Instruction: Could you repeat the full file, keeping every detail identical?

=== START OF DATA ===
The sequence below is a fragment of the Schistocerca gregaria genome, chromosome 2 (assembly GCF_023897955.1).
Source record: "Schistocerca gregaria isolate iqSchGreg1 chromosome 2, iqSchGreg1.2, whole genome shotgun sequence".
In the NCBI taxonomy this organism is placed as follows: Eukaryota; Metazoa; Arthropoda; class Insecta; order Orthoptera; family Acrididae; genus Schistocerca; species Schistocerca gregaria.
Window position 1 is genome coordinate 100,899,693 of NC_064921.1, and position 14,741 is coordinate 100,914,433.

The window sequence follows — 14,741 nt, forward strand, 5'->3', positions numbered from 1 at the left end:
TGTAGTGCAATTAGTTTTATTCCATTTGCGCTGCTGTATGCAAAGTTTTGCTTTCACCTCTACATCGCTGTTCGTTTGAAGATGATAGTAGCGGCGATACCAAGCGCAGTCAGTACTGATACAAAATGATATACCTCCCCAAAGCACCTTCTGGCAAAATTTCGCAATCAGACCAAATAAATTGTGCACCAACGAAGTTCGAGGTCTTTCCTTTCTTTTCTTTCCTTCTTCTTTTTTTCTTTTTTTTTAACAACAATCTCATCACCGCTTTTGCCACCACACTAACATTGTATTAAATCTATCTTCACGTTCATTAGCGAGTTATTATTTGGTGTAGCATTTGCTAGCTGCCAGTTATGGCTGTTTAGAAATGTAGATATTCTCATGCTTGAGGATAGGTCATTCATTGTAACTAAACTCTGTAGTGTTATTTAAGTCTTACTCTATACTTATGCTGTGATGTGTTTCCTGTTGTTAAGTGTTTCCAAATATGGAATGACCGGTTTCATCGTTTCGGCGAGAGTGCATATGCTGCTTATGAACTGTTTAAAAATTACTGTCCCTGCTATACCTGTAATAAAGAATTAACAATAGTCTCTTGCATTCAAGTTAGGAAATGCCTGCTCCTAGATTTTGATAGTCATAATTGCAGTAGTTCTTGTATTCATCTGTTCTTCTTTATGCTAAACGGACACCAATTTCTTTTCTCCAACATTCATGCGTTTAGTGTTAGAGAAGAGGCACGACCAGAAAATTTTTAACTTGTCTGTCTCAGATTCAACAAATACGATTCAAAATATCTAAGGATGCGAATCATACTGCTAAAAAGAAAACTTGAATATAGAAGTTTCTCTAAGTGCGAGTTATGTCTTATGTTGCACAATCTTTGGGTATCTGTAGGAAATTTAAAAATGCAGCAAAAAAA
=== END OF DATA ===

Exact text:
The sequence below is a fragment of the Schistocerca gregaria genome, chromosome 2 (assembly GCF_023897955.1).
Source record: "Schistocerca gregaria isolate iqSchGreg1 chromosome 2, iqSchGreg1.2, whole genome shotgun sequence".
In the NCBI taxonomy this organism is placed as follows: Eukaryota; Metazoa; Arthropoda; class Insecta; order Orthoptera; family Acrididae; genus Schistocerca; species Schistocerca gregaria.
Window position 1 is genome coordinate 100,899,693 of NC_064921.1, and position 14,741 is coordinate 100,914,433.

The window sequence follows — 14,741 nt, forward strand, 5'->3', positions numbered from 1 at the left end:
TGTAGTGCAATTAGTTTTATTCCATTTGCGCTGCTGTATGCAAAGTTTTGCTTTCACCTCTACATCGCTGTTCGTTTGAAGATGATAGTAGCGGCGATACCAAGCGCAGTCAGTACTGATACAAAATGATATACCTCCCCAAAGCACCTTCTGGCAAAATTTCGCAATCAGACCAAATAAATTGTGCACCAACGAAGTTCGAGGTCTTTCCTTTCTTTTCTTTCCTTCTTCTTTTTTTCTTTTTTTTTAACAACAATCTCATCACCGCTTTTGCCACCACACTAACATTGTATTAAATCTATCTTCACGTTCATTAGCGAGTTATTATTTGGTGTAGCATTTGCTAGCTGCCAGTTATGGCTGTTTAGAAATGTAGATATTCTCATGCTTGAGGATAGGTCATTCATTGTAACTAAACTCTGTAGTGTTATTTAAGTCTTACTCTATACTTATGCTGTGATGTGTTTCCTGTTGTTAAGTGTTTCCAAATATGGAATGACCGGTTTCATCGTTTCGGCGAGAGTGCATATGCTGCTTATGAACTGTTTAAAAATTACTGTCCCTGCTATACCTGTAATAAAGAATTAACAATAGTCTCTTGCATTCAAGTTAGGAAATGCCTGCTCCTAGATTTTGATAGTCATAATTGCAGTAGTTCTTGTATTCATCTGTTCTTCTTTATGCTAAACGGACACCAATTTCTTTTCTCCAACATTCATGCGTTTAGTGTTAGAGAAGAGGCACGACCAGAAAATTTTTAACTTGTCTGTCTCAGATTCAACAAATACGATTCAAAATATCTAAGGATGCGAATCATACTGCTAAAAAGAAAACTTGAATATAGAAGTTTCTCTAAGTGCGAGTTATGTCTTATGTTGCACAATCTTTGGGTATCTGTAGGAAATTTAAAAATGCAGCAAAAAAA